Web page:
And I think it's got, as I said, I've been doing quite a lot of reading around this recently. And it's got to be government led, I think, from wherever you are in the world, the government, you know, if you think about all the innovations, or many, many of the innovations that we just take for granted in our day to day lives, they have one way or another come from a government led initiative. The iPhone or you know, smartphone is probably the best example of that, everything within it pretty much has come from one way or another, the US government or a government around the world paying for those kind of technologies to be to be founded and they to finish off kind of what Hannah was saying in terms of the Royal Foundation, the Centre for early childhood. There was a statistic that they brought in which we I think, you know, Richard, you and I've talked about a lot with with colleagues as well, there was a statistic there that said between zero and five, if a lot of these, you know, adversities continue, the overall figure per annum is around 16 billion to a nation. So that in itself, you know, should hopefully get get someone's attention to, you know, innovate and start to look at how we can actually prevent childhood disease and be doing more, and it's great to hear that, you know, that's, that's one of the initiatives that you guys have picked up on.Richard:
Yeah, definitely. I think I mean, we're innovate UK, we're part of the party UK, which is part of the Department for business, energy and industrial strategy. So our focus is primarily around economic growth. And, you know, making the UK a world leader in particular industry sectors. But I think, you know, where we've got a sweet spot of, you know, economic opportunity and the opportunity to make societal impact. And, you know, I think we do need to be taking these opportunities in child health does does offer that you interviewed John Parker from Springhood ventures recently in Boston, I think he made a very good point that, you know, the Net Present Value Investing a $1 in children is worth more than than any other intervention at any other stage of the life course. So, I think that, you know, when we're thinking about economic impacts, we do need to, we do need to think about that as well,Hannah:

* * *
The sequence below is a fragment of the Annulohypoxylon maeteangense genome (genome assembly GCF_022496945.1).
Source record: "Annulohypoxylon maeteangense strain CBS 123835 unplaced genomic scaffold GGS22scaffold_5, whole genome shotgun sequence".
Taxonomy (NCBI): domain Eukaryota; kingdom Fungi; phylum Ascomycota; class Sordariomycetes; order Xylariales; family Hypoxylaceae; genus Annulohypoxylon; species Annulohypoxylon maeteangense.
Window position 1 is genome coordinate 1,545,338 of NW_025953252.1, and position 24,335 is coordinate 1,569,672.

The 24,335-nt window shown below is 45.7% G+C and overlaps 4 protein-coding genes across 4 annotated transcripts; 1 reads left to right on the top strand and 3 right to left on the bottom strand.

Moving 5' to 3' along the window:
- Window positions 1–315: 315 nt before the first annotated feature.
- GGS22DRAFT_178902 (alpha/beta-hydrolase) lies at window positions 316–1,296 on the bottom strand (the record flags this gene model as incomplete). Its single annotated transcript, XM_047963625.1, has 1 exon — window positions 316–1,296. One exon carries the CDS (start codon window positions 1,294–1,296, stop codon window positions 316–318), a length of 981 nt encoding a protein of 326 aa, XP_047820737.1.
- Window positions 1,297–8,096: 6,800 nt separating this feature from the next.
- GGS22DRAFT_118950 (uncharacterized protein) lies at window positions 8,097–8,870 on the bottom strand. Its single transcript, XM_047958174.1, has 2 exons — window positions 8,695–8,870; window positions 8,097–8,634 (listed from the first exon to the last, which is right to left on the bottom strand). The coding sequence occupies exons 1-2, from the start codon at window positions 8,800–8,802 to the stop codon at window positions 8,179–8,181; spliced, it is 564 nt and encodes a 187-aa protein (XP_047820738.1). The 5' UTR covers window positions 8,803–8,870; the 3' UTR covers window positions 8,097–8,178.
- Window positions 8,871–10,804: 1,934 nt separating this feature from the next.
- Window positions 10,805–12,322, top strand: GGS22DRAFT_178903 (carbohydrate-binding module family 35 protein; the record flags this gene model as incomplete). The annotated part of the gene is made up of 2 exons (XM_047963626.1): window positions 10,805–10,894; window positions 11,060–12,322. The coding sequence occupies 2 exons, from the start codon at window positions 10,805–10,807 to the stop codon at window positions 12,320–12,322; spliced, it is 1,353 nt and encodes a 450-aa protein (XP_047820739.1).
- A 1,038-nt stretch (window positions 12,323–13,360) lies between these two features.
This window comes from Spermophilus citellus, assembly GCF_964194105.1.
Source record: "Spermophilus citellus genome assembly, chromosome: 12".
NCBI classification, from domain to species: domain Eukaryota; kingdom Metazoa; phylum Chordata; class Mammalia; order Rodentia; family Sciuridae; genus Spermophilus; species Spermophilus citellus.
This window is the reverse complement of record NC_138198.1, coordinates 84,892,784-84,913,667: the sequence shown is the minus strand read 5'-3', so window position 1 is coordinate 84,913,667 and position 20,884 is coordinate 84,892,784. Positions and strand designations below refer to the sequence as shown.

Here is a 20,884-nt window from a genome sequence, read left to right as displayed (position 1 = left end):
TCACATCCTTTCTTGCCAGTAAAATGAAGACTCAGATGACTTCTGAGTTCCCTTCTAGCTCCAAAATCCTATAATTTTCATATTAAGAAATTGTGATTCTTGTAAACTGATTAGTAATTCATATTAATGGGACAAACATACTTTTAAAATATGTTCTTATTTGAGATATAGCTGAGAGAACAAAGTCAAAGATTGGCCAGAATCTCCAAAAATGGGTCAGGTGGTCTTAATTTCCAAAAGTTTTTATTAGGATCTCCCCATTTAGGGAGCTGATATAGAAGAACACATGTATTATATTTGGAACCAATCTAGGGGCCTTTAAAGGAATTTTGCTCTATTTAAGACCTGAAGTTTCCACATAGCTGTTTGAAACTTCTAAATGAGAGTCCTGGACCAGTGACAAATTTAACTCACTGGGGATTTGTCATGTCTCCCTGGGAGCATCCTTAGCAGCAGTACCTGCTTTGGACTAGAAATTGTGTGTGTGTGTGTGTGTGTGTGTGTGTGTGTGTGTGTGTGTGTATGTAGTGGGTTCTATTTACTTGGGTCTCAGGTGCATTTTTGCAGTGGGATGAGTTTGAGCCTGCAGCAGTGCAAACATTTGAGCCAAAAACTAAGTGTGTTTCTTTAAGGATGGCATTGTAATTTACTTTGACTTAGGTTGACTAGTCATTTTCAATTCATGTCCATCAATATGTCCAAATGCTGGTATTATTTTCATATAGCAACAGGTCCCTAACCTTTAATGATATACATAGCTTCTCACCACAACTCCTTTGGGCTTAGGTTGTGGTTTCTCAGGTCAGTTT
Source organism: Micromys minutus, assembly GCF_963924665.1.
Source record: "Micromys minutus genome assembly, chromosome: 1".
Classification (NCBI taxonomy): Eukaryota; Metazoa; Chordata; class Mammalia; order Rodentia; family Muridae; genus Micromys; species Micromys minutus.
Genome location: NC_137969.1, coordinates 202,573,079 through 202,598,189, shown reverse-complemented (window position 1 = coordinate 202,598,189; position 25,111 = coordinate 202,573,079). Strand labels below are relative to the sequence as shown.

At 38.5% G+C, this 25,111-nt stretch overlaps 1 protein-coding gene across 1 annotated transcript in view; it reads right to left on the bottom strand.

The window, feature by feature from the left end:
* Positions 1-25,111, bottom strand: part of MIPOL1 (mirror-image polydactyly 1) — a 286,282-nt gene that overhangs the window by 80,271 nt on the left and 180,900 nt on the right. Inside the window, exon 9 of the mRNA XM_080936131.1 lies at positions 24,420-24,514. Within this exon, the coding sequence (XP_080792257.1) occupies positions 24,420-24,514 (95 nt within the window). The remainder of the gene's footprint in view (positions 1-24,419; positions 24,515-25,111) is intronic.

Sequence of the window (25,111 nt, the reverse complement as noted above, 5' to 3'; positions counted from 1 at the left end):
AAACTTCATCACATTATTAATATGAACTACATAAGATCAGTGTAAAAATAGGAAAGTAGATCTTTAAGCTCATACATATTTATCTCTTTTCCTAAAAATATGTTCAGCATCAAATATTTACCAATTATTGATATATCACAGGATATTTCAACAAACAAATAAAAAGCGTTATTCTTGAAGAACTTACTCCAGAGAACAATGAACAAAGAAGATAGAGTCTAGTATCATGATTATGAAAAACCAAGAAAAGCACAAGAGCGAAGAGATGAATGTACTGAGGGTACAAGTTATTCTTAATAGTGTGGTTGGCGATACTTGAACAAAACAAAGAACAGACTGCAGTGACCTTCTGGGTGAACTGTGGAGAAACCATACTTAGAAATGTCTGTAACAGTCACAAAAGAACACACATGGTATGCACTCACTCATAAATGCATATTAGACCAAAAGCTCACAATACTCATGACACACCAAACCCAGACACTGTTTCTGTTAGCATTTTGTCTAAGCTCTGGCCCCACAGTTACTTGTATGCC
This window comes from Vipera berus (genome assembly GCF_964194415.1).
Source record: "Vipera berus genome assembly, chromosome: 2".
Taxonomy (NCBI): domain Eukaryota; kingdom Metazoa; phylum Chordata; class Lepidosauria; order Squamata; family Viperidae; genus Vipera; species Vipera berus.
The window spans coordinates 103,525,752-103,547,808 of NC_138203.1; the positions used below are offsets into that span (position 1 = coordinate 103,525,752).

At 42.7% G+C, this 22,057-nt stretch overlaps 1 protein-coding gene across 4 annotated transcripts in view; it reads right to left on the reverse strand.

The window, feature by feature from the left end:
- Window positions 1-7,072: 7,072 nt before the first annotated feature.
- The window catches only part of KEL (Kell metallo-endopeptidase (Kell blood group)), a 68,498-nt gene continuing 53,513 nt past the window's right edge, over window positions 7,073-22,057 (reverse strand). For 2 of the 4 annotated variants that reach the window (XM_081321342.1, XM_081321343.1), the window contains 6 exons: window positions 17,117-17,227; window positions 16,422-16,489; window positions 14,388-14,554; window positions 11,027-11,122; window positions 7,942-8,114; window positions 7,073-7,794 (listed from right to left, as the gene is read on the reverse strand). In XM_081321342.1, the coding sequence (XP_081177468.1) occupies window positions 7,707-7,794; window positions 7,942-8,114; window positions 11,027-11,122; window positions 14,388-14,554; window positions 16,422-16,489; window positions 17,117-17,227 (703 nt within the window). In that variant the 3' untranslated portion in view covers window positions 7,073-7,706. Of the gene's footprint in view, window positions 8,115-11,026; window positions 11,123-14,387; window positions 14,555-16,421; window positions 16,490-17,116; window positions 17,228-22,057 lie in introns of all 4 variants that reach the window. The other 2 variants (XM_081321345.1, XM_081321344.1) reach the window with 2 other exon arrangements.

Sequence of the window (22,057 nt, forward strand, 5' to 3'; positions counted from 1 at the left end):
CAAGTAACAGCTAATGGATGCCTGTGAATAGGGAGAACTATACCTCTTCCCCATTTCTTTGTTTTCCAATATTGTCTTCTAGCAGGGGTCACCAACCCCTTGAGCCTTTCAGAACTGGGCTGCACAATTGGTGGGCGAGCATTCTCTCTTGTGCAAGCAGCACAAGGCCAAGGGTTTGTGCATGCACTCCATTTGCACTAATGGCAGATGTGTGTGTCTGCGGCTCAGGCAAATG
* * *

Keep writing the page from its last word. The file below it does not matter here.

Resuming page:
The practical benefit of what you do, in terms of injecting funds into initiatives, in order to give them the chance to get off the ground in the first place is very clear. I'm also really interested in the kind of practical help that folk need because whether we're talking about health care or not, if you look at a startup, having an idea is good, or we've been taught as well about investments in research, you can have concepts and ideas about how you'd like to make change. But implementing that practically and at scale and sustainably is so much trickier. You know, so what role are you able to play in not only getting ideas off the ground, but then helping these organisations to kick the ideas off the ground and grow to a size that then achieves their market reach that, that enables it to make sense as a commercial organisation.Richard:
So I think I mean, we are obviously still developing our offer in terms of support for businesses all the way through the business lifecycle at the moment, you know, predominant focus is on the earliest stages of innovation, you know, getting getting companies to the point that, you know, they can raise investment or indeed co investing with investors, through our investment partnership schemes, and getting the maximum value for, you know, for public grant for public investment, and then investing in the later stage areas like loans, which are far more near market innovation. And we do, we do make innovation loans to companies in the med tech and digital health space in particular. So ensuring that there is a continuum of finance, able to support businesses that are doing innovative things all the way all the way through. But you know, we're still continuing to, to evolve and adapt. And also looking at how we work with organisations, for example, like the British business bank, with the private investment community with whom, you know, we'd like to forge closer partnerships and a closer alliance going forward. And also with bodies like the medical research charities who you know, increasingly are interested in investing in innovation to realise patient benefits for the causes and objectives that they all have.David:
So for anybody that is, you know, there may be listening, that's actually thinking about trying to come up with a solution to an unmet need, or has indeed already started. What advice could you give them a what, and where could they go in terms of, you know, first port of call with with yourself or someone within the structure that you that you described?Richard: